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Food and Dandruff: What's the Link?

From the WebMD Archives

Is your dandruff related to your diet? Some experts say it might be, though studies haven't proven that.

"I think research is lagging a bit," says Alicia Zalka, MD, associate clinical professor of dermatology at the Yale School of Medicine in New Haven, Conn. "While there's no compelling data from medical studies that I have found suggesting diet changes can cure dandruff, in my 18 years of clinical practice, more of a connection seems to be emerging."

"A well-managed 'dandruff diet' might help," says Jessica Krant, MD, assistant clinical professor of dermatology at SUNY Downstate Medical Center in New York.

The same diet principles that are good for the rest of you may also make a difference to (if not cure) your dandruff.

When you're making big changes in your diet, it might help to consult a nutrition-savvy doctor or registered dietitian. They can break down exactly what you need.

Limit Sugar

Most Americans eat too much sugar. Cutting back may lower inflammation, minimizing the appearance of flakes.

"Sugars and simple carbs might promote more inflammation in our bodies, so it makes sense that eating a low-sugar, antioxidant-rich diet could help control dandruff flares," Krant says.

There may also be a hormonal link.

"Diets high in sugar, processed food, and 'bad' fats lead to insulin spikes, which in turn lead to stimulation of hormone surges that can trigger the output of oil," Zalka says. "Overall restriction of fatty foods, fried foods, refined sugar, processed food, and gluten may lead to a reduction in flaking."

Those changes haven't been studied to see if they stop dandruff, but there's no question that they're good for you.

Continued

Eat More Fruits and Vegetables

Adding more fruits and vegetables to your diet is another good move. They're loaded with nutrition and fiber.

"The standard American diet is low in fiber and high in foods with a lot of sugar, salt, and fat," says Jill Nussinow, RD, author of The Veggie Queen. "That promotes poor digestion, which can lead to many problems, including skin issues like dandruff. [To help,] eat lots of vegetables and some fruit, raw and cooked."

Some people tout a raw-food diet, but it's not a sure fix.

"In fact, cooking vegetables can help release some of the essential and non-essential nutrients so that your body can better absorb them," says Joy Dubost, PhD, RD, a spokeswoman for the Academy of Nutrition and Dietetics.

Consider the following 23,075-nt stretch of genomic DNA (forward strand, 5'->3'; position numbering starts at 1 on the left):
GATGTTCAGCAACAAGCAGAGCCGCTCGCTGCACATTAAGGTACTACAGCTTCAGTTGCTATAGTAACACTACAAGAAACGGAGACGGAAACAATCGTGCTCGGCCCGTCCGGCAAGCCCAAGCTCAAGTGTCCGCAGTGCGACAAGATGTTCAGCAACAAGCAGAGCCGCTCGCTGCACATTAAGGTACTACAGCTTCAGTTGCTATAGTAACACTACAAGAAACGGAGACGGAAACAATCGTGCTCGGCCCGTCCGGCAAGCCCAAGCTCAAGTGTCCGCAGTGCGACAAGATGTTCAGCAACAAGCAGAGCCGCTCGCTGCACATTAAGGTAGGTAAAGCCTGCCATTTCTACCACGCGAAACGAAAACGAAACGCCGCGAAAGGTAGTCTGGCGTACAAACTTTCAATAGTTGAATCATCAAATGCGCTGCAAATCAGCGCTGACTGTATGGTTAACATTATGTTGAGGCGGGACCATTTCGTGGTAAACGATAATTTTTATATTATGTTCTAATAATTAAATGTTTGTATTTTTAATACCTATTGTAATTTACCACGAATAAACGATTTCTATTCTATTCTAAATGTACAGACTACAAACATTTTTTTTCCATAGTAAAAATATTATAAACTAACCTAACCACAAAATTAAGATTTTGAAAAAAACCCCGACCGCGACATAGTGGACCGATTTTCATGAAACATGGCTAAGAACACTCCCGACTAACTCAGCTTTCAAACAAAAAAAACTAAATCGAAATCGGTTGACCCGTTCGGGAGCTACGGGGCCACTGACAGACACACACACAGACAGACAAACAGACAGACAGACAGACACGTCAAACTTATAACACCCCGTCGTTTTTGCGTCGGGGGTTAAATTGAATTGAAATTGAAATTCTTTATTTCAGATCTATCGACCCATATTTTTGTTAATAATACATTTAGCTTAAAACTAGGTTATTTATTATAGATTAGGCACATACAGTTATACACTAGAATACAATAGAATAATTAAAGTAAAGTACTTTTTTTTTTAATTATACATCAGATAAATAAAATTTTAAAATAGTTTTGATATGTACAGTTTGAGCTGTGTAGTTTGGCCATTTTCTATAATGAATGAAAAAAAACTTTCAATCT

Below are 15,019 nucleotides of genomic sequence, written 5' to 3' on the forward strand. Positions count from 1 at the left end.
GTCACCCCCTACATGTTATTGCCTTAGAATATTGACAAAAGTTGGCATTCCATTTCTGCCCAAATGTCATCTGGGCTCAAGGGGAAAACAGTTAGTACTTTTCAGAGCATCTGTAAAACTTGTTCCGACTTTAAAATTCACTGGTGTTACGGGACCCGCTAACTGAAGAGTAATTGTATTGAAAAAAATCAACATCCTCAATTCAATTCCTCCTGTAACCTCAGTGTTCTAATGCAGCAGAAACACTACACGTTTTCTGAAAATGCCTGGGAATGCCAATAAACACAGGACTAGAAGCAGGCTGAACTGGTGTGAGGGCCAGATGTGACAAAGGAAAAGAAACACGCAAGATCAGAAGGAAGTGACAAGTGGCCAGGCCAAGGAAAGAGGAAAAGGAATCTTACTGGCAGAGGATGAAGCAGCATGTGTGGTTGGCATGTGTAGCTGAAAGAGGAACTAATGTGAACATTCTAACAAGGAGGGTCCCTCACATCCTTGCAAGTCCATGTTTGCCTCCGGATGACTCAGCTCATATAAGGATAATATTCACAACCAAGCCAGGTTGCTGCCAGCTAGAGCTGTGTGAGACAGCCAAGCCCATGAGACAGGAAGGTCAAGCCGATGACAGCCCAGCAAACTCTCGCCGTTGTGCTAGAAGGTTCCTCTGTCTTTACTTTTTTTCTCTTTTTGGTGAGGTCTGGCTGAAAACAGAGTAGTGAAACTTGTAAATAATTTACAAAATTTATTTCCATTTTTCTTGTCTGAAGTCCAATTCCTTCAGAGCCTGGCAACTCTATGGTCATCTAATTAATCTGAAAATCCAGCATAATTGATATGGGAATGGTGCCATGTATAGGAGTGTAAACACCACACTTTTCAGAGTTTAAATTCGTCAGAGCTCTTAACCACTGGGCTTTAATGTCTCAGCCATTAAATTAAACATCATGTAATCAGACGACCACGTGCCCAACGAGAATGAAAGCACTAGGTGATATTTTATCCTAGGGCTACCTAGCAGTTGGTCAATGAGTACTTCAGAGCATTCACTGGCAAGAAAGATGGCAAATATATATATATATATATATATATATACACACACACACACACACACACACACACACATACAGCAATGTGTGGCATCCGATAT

Yeast Connection?

One theory links yeast in your diet to dandruff.

Is it true? "Yeast overgrowth is a topic of hot debate and has been implicated in many conditions, including dandruff," says Alan J. Bauman, MD, a hair-restoration doctor in Boca Raton, Fla. "Sweets and yeast-containing foods like beer, bread, and wine encourage fungal growth."

Some experts recommend cutting back on (but not eliminating) bread and alcohol.

Include Healthy Fats

Essential fatty acids, including foods rich in omega-3 and omega-6 fatty acids, have not been studied for dandruff, but they help support healthy hair and skin in general.

"They play a critical role in normal skin function and appearance [and] have anti-inflammatory properties," says nutrition counselor Rebecca Bitzer, RD. "Salmon, tuna fish, peanut butter, flaxseeds, extra virgin olive oil, canola oil, avocado, walnuts, and fortified eggs are great options."

Some people think adding coconut oil to your diet can improve dandruff, since it's often applied to the scalp as a dandruff home remedy. But check with your doctor before taking coconut oil regularly, since it's rich in saturated fat.

Choose Biotin and Zinc

Zinc, an essential mineral, and biotin, a B vitamin, may also improve dandruff.

"Soaps and shampoos made for dandruff contain zinc pyrithione, and there have been reports of oral zinc supplementation helping to decrease flares," Krant says. "One thing that has been shown in research is that babies low in biotin tend to have more baby seborrheic dermatitis [dandruff or cradle cap]."

Food sources of biotin include eggs, yogurt, tomatoes, and carrots. Zinc-rich foods include oysters, crab, and pumpkin seeds. Peanuts and dark chocolate are high in both nutrients.

WebMD Feature Reviewed by Hansa D. Bhargava, MD on February 14, 2013

Sources

SOURCES:

Alan J. Bauman, MD, Boca Raton, Fla.

Rebecca Bitzer, MS, RD, nutrition counselor.

Joy Dubost, PhD, RD, spokeswoman, Academy of Nutrition and Dietetics; owner, Dubost Food and Nutrition Solutions.

Jessica Krant, MD, assistant clinical professor of dermatology, SUNY Downstate Medical Center, New York; founder, Art of Dermatology.

Jill Nussinow, MS, RD, author, The Veggie Queen, Vegetarian Connection Press, 2005; founder, the Veggie Queen web site.

Alicia Zalka, MD, associate clinical professor of dermatology, Yale School of Medicine, New Haven, Conn.; founder, Surface Deep web site.

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